Conversely, here is an example that is too stiff and timid, sent via email from the head of a work area to colleagues who lead other work areas.
While I would love for the needs of all three departments to be factored in, however, I can also appreciate that your respective organizations have its own project list where you may or may not be able to allocate resources to work on this project. If that were the case, then we will take another approach towards selecting a solution.
Please let me know your thoughts on this and if you are conceptually in agreement, then the name(s) of people in your respective group who would service as the functional lead on the project. I can then reach out to them to organize a kick-off meeting. If you feel that you will be unable to allocate resources to this project this year, then I would understand and would appreciate you letting me know about that too.
This fails - less badly - because the writer's request is so indirect and tentative that it lacks authority. This doesn't convey the tone of someone competently in charge of leading a business unit with clear vision and confidence.
#2 How then, can we be authentic and transparent, but not bleed all over our audience or be too timid? How do we hit the right balance?
Easy: Always envision your audience. Provide the information that suits your audience's needs. In the first example, by simply considering her wider audience before sending this message, the writer would have known immediately that her international boss would not want to hear about a booty workout. In the second instance, the writer would realize colleagues need competent recommendations, not timid requests.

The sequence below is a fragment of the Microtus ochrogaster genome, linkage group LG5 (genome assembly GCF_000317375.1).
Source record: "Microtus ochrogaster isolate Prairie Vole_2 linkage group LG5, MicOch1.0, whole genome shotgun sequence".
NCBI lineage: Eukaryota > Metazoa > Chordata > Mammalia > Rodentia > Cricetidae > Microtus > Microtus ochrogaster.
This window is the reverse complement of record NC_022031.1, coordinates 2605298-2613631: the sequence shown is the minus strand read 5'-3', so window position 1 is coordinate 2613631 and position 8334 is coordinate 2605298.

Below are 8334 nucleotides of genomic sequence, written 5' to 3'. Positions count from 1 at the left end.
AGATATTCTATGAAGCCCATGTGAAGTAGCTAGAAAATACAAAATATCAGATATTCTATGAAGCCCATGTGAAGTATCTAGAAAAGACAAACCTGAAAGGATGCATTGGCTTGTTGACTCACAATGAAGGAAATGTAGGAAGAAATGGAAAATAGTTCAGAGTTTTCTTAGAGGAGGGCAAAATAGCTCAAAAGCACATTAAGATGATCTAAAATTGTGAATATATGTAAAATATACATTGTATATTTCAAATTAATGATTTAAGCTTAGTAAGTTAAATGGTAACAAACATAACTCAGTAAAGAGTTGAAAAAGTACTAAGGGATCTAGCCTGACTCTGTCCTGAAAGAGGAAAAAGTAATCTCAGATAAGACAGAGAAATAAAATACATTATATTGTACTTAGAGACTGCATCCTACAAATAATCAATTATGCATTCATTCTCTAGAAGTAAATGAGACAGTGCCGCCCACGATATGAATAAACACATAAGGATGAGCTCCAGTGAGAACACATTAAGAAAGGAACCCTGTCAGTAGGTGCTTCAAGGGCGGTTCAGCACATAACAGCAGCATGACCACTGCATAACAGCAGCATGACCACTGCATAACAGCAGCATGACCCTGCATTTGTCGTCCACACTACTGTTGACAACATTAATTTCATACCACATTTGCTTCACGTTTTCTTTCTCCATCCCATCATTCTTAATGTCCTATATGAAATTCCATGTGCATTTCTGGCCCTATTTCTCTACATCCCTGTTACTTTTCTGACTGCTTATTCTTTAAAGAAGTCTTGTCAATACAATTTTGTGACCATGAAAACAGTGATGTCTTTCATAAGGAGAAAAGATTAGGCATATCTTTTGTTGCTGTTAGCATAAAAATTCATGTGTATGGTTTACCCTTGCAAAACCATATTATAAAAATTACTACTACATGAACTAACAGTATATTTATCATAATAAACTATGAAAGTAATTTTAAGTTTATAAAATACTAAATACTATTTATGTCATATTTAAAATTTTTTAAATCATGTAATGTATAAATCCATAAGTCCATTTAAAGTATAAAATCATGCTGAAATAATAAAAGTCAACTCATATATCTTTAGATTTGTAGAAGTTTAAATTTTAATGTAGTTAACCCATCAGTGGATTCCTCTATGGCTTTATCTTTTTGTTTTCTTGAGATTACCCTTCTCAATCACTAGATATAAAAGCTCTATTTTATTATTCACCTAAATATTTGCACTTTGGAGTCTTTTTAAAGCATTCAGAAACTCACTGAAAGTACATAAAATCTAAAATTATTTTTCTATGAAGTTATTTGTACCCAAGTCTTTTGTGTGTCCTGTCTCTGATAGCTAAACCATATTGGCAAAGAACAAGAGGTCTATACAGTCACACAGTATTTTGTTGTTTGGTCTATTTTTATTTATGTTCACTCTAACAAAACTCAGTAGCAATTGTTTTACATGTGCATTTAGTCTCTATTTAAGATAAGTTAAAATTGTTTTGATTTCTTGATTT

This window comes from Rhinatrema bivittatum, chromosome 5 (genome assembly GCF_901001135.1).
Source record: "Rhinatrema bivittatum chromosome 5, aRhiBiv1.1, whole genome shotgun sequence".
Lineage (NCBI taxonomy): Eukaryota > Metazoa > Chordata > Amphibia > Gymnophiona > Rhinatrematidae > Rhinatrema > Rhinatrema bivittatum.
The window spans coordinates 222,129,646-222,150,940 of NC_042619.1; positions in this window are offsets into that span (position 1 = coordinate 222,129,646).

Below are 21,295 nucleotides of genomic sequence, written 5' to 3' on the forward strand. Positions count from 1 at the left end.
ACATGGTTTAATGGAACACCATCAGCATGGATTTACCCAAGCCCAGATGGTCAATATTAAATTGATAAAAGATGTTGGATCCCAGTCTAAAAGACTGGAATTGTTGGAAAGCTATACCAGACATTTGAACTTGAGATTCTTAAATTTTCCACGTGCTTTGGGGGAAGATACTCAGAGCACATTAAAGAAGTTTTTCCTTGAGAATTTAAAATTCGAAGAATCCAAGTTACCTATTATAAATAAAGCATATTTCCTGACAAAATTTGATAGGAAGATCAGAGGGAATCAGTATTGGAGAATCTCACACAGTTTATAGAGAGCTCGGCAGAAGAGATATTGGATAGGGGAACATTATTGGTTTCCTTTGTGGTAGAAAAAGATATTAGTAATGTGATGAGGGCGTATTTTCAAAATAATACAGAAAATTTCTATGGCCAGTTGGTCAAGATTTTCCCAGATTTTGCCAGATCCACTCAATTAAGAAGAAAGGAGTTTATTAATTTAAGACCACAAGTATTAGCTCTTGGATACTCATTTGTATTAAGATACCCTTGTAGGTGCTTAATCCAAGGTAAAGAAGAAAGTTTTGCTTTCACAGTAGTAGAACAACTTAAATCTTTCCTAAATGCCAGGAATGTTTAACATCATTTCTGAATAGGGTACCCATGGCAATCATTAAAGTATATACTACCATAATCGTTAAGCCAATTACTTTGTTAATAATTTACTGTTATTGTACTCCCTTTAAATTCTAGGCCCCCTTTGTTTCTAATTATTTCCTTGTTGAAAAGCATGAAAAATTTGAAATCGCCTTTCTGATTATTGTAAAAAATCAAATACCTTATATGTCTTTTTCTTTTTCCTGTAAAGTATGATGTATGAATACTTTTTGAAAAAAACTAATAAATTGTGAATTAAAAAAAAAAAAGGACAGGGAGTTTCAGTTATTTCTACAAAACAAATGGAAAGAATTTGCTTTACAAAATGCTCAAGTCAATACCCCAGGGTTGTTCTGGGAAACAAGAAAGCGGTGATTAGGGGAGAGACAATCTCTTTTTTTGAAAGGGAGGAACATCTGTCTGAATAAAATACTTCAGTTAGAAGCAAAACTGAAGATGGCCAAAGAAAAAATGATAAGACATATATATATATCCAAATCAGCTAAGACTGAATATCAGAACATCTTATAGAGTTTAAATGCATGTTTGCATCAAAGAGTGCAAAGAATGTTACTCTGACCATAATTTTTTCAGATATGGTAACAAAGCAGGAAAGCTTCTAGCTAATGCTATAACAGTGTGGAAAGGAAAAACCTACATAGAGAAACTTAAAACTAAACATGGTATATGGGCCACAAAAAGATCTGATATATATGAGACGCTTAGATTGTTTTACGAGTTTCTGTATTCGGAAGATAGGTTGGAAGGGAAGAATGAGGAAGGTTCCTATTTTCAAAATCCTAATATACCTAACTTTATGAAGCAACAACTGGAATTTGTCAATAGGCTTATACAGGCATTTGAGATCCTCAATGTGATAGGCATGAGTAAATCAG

Because we first have defined the tone in business writing that is right for our honest personality and position, we will naturally find the balance by matching this to audience. This works every time.
Business communication is not about broadcasting or false personas. It's about connection. I do not advocate self-censorship of personality, beliefs, and way of being, but I do believe we must frame our message so our readers respect it.
Too often in business, we forget it's really a human to human connection occurring. It is good business to bring our authentic selves to a mutual meeting place with our audience so we hear each other, so sales are made, skills gained, businesses grow and perspectives widen.
Ready to commit to improving your business writing so that it becomes a career asset?
About the author
Mary founded Instructional Solutions in 1998, and is an internationally recognized business writing trainer and executive writing coach with two decades of experience helping thousands of individuals and businesses master the strategic skill of business writing. She excels at designing customized business writing training programs to maximize productivity, advance business objectives, and convey complex information. She holds a B.A. in English from the University of Rhode Island, an M.A. in English Literature from Boston College, and a C.A.G.S. in Composition and Rhetoric from the University of New Hampshire.